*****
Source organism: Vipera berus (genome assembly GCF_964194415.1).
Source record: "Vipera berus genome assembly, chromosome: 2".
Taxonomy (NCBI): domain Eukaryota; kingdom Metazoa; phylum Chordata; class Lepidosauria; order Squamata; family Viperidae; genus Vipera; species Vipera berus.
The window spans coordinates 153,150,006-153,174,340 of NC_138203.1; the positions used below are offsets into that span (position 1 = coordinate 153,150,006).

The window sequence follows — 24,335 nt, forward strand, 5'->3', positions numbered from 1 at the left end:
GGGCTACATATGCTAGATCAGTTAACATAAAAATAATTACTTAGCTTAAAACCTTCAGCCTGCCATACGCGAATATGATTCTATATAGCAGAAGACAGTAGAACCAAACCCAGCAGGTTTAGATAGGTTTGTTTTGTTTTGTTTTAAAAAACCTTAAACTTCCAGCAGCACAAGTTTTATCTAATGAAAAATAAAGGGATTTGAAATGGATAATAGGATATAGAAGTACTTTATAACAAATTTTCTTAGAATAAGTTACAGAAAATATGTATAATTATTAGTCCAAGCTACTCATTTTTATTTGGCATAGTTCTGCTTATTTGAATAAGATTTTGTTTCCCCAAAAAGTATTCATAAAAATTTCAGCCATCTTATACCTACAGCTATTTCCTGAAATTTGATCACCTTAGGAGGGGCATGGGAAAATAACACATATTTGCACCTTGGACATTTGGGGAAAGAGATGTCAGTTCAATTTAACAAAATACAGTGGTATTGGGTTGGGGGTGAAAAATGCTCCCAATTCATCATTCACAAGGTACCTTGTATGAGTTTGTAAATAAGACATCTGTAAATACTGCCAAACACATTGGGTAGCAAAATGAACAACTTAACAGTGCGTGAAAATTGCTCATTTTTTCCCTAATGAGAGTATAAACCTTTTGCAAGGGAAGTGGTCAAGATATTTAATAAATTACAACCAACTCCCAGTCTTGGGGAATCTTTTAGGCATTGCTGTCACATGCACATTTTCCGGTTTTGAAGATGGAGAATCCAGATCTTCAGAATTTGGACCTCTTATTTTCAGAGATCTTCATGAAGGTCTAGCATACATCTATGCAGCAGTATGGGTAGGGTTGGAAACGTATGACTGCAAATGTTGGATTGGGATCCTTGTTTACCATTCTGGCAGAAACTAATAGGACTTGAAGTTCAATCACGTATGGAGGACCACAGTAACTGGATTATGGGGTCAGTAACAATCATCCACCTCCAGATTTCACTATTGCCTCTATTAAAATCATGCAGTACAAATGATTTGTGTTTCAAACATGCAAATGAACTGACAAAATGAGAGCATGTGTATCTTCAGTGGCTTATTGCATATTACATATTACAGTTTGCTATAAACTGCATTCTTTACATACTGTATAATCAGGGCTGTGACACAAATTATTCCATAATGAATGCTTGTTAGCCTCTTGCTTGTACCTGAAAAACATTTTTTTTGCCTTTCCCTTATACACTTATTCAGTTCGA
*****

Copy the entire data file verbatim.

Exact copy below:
Source organism: Vipera berus (genome assembly GCF_964194415.1).
Source record: "Vipera berus genome assembly, chromosome: 2".
Taxonomy (NCBI): domain Eukaryota; kingdom Metazoa; phylum Chordata; class Lepidosauria; order Squamata; family Viperidae; genus Vipera; species Vipera berus.
The window spans coordinates 153,150,006-153,174,340 of NC_138203.1; the positions used below are offsets into that span (position 1 = coordinate 153,150,006).

The window sequence follows — 24,335 nt, forward strand, 5'->3', positions numbered from 1 at the left end:
GGGCTACATATGCTAGATCAGTTAACATAAAAATAATTACTTAGCTTAAAACCTTCAGCCTGCCATACGCGAATATGATTCTATATAGCAGAAGACAGTAGAACCAAACCCAGCAGGTTTAGATAGGTTTGTTTTGTTTTGTTTTAAAAAACCTTAAACTTCCAGCAGCACAAGTTTTATCTAATGAAAAATAAAGGGATTTGAAATGGATAATAGGATATAGAAGTACTTTATAACAAATTTTCTTAGAATAAGTTACAGAAAATATGTATAATTATTAGTCCAAGCTACTCATTTTTATTTGGCATAGTTCTGCTTATTTGAATAAGATTTTGTTTCCCCAAAAAGTATTCATAAAAATTTCAGCCATCTTATACCTACAGCTATTTCCTGAAATTTGATCACCTTAGGAGGGGCATGGGAAAATAACACATATTTGCACCTTGGACATTTGGGGAAAGAGATGTCAGTTCAATTTAACAAAATACAGTGGTATTGGGTTGGGGGTGAAAAATGCTCCCAATTCATCATTCACAAGGTACCTTGTATGAGTTTGTAAATAAGACATCTGTAAATACTGCCAAACACATTGGGTAGCAAAATGAACAACTTAACAGTGCGTGAAAATTGCTCATTTTTTCCCTAATGAGAGTATAAACCTTTTGCAAGGGAAGTGGTCAAGATATTTAATAAATTACAACCAACTCCCAGTCTTGGGGAATCTTTTAGGCATTGCTGTCACATGCACATTTTCCGGTTTTGAAGATGGAGAATCCAGATCTTCAGAATTTGGACCTCTTATTTTCAGAGATCTTCATGAAGGTCTAGCATACATCTATGCAGCAGTATGGGTAGGGTTGGAAACGTATGACTGCAAATGTTGGATTGGGATCCTTGTTTACCATTCTGGCAGAAACTAATAGGACTTGAAGTTCAATCACGTATGGAGGACCACAGTAACTGGATTATGGGGTCAGTAACAATCATCCACCTCCAGATTTCACTATTGCCTCTATTAAAATCATGCAGTACAAATGATTTGTGTTTCAAACATGCAAATGAACTGACAAAATGAGAGCATGTGTATCTTCAGTGGCTTATTGCATATTACATATTACAGTTTGCTATAAACTGCATTCTTTACATACTGTATAATCAGGGCTGTGACACAAATTATTCCATAATGAATGCTTGTTAGCCTCTTGCTTGTACCTGAAAAACATTTTTTTTGCCTTTCCCTTATACACTTATTCAGTTCGA